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Hydrogen Properties for Energy Research (HYPER) Laboratory Cool. Fuel.

When enough is enough

Enough: as much or as many as required.

Things I’ve had enough of:

Exceptional students,
Support from the upper administration,
Original ideas,
Time and resources to develop those ideas,
Family support.

So when folks tell me I’m, “at the top of the list of people that could be poached by another institution”, I can say I’ve had enough of that too. Things are about as good as they can be. Really! Here’s a few from the past year:

Hydrogen is not just a cool fuel to me these days.
COVID teaching went as good as it could’ve (literally).» More …

Growing the future — 3D printing cryogenic heat exchangers

(This is a pre-print of my May ‘Cool. Fuel.’ article for Cold Facts — the magazine of the Cryogenic Society of America.)

Back when I was a Ph.D student at Wisconsin the machine that saved many of my days was a Bridgeport manual end mill conveniently located in the basement of the lab. So when I setup the HYPER lab’s manufacturing space at Washington State I found an old Bridgeport clone to place in our manufacturing area. Yes it’s even older now. While it’s still used some for drilling and tapping operations, a new additive manufacturing project led by Jordan Raymond in my lab is … » More …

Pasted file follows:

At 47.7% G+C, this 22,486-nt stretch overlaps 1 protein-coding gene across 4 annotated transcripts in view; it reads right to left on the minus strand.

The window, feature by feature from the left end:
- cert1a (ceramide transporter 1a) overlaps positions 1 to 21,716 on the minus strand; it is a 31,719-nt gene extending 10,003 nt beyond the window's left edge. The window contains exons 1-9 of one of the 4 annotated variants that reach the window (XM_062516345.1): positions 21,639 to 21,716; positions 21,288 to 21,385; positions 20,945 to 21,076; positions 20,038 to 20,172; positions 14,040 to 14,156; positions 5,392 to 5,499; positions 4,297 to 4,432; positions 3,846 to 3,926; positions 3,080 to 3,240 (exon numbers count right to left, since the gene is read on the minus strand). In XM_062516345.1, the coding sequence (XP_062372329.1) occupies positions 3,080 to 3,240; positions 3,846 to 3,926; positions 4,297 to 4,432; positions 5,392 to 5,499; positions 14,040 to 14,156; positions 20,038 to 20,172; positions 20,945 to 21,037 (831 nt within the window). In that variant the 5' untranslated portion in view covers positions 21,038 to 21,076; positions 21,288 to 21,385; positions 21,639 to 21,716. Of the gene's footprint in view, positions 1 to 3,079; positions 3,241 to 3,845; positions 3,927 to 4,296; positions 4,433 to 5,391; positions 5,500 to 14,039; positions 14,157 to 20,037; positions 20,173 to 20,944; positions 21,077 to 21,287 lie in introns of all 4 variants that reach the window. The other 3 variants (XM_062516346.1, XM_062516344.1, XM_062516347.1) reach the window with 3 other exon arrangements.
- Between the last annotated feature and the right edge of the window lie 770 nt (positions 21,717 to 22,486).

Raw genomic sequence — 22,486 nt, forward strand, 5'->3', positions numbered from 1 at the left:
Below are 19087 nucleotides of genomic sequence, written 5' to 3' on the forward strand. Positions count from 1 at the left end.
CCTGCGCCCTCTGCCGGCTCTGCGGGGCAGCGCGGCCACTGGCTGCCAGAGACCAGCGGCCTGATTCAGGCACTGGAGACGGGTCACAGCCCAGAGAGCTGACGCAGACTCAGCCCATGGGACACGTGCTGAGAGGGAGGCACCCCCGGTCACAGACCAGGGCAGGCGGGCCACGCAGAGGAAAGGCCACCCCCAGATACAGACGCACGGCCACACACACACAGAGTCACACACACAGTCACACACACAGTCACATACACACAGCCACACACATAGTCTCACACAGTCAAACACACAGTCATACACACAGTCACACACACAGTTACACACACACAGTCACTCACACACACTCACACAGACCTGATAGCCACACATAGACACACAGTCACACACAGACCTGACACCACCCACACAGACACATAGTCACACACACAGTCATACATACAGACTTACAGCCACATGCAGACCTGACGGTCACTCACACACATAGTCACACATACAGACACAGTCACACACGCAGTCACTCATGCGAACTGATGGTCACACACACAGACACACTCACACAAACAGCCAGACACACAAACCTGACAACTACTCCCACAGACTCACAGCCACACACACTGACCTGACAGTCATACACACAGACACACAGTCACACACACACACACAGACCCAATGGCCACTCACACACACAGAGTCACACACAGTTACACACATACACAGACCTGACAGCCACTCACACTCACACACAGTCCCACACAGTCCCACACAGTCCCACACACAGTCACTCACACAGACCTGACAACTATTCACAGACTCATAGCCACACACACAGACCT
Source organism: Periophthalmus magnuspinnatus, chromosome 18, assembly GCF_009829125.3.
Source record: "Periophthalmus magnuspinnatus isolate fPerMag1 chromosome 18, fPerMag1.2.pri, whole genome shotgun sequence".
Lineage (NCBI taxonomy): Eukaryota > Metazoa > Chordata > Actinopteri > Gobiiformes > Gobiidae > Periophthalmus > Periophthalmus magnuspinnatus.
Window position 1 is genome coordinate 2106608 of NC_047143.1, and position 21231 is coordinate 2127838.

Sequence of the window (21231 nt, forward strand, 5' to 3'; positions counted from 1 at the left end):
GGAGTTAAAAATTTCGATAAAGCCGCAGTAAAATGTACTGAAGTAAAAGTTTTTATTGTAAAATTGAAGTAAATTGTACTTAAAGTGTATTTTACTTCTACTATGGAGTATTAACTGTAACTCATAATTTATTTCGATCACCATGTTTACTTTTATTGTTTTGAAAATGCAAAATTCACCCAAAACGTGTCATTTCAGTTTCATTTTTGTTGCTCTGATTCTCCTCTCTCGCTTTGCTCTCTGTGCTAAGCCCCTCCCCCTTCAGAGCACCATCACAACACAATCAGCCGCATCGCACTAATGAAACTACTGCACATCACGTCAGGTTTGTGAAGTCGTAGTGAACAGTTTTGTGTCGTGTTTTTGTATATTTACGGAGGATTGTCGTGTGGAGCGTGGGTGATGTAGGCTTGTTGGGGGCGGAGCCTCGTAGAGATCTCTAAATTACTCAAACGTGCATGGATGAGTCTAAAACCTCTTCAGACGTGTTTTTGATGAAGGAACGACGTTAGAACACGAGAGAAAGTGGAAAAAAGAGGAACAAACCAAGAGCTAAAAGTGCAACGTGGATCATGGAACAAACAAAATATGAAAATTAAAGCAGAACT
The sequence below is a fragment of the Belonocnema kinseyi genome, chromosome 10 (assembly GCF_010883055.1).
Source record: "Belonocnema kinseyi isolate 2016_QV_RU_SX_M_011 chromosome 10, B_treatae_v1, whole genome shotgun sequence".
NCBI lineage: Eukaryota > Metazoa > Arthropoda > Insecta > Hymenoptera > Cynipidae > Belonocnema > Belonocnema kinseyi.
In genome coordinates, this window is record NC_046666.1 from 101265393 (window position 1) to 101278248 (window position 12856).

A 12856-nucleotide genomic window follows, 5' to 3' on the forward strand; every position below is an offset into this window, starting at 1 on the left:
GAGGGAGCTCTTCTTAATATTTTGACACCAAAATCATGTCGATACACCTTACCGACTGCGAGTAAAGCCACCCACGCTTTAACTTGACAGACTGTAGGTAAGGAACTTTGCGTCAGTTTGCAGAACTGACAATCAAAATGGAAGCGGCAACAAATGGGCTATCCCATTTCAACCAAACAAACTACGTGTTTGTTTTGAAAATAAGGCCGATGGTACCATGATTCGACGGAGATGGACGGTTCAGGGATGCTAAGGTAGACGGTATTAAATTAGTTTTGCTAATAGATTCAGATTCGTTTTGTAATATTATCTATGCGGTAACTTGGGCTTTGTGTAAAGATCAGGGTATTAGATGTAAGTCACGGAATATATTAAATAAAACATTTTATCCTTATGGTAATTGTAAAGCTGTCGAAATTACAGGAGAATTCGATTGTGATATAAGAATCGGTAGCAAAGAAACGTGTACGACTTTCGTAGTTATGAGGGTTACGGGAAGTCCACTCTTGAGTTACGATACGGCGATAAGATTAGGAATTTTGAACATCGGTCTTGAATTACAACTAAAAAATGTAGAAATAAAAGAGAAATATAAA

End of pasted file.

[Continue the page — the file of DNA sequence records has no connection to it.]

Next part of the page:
Join the CHARGE! — The Consortium for Hydrogen and Renewably Generated Electrofuels at WSU

I’m all charged up this morning about CHARGE — Washington State University’s (WSU’s) new Consortium for Hydrogen and Renewably Generated Electrofuels.

What is an electrofuel?

A high-value, storable, energy product created from hydrogen generated by renewable means like electricity, wind, or solar power. With no fossil fuel resources in the state, Washington has the potential to use electrofuels to eliminate carbon emissions across multiple sectors:

Why WSU?

A couple of years ago I looked around the country for a center specifically devoted towards hydrogen and electrofuels … » More …

Living hinges can be really cool

This is a preprint of my February column “Cool Fuel” in Cold Facts Magazine by the Cryogenic Society of America.